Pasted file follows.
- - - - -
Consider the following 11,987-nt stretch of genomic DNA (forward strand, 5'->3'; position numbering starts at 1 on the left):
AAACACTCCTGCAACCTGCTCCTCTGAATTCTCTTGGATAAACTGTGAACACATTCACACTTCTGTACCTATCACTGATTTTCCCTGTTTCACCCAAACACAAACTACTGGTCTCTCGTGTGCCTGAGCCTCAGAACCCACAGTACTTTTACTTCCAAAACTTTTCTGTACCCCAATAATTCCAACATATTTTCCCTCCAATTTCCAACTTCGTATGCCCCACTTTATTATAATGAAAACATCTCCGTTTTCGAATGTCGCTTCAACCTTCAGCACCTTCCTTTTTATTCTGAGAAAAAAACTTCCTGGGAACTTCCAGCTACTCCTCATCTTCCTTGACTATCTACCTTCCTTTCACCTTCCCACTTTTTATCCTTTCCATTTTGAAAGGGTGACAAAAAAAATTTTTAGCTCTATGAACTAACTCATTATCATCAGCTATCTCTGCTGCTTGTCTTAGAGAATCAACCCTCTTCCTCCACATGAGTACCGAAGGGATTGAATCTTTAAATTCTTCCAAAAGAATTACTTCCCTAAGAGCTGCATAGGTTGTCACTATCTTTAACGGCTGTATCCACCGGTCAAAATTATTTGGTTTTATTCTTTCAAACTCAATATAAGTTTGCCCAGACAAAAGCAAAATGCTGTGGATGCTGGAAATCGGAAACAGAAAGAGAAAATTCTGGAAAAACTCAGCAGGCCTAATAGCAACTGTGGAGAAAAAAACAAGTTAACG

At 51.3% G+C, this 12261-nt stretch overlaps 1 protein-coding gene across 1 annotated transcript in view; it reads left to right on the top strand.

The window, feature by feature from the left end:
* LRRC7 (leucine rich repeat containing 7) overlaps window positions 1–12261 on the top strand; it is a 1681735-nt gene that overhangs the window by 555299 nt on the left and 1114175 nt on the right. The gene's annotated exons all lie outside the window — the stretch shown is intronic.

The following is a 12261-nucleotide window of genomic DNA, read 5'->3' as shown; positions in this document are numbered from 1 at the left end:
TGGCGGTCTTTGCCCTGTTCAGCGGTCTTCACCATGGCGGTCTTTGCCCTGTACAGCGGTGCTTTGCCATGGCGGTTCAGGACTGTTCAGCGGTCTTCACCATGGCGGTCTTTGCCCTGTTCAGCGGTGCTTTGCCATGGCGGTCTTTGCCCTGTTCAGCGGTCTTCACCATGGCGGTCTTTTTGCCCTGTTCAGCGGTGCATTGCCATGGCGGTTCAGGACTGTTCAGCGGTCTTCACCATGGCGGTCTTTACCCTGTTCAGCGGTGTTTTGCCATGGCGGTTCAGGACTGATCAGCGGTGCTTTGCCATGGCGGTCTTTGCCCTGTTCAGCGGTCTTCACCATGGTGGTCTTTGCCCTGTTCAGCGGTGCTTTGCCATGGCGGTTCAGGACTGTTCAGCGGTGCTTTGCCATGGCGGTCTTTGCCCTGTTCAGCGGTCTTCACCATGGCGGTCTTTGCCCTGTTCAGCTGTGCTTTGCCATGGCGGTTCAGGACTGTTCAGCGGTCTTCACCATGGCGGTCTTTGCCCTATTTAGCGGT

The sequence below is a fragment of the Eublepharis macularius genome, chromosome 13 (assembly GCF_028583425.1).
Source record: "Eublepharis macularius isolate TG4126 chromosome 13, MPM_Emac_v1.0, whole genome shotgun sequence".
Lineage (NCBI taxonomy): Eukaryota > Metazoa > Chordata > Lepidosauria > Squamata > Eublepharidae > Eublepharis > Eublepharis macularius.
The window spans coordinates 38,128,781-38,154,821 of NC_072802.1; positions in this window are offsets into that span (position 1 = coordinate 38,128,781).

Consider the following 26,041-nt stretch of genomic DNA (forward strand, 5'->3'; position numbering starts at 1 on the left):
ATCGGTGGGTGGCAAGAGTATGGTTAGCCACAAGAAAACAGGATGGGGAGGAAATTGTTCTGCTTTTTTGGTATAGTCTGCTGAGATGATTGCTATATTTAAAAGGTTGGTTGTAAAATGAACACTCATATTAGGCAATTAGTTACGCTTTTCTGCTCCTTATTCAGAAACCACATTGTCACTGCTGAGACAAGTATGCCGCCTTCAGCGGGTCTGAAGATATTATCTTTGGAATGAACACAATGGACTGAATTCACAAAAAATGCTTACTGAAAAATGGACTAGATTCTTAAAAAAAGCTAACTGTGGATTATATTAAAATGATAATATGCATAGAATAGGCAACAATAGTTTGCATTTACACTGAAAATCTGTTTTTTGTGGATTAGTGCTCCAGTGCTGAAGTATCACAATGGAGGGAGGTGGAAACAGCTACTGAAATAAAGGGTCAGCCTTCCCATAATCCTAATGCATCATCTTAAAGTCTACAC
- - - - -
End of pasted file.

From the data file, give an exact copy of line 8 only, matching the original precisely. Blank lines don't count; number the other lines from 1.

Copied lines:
The sequence below is a fragment of the Eublepharis macularius genome, chromosome 13 (assembly GCF_028583425.1).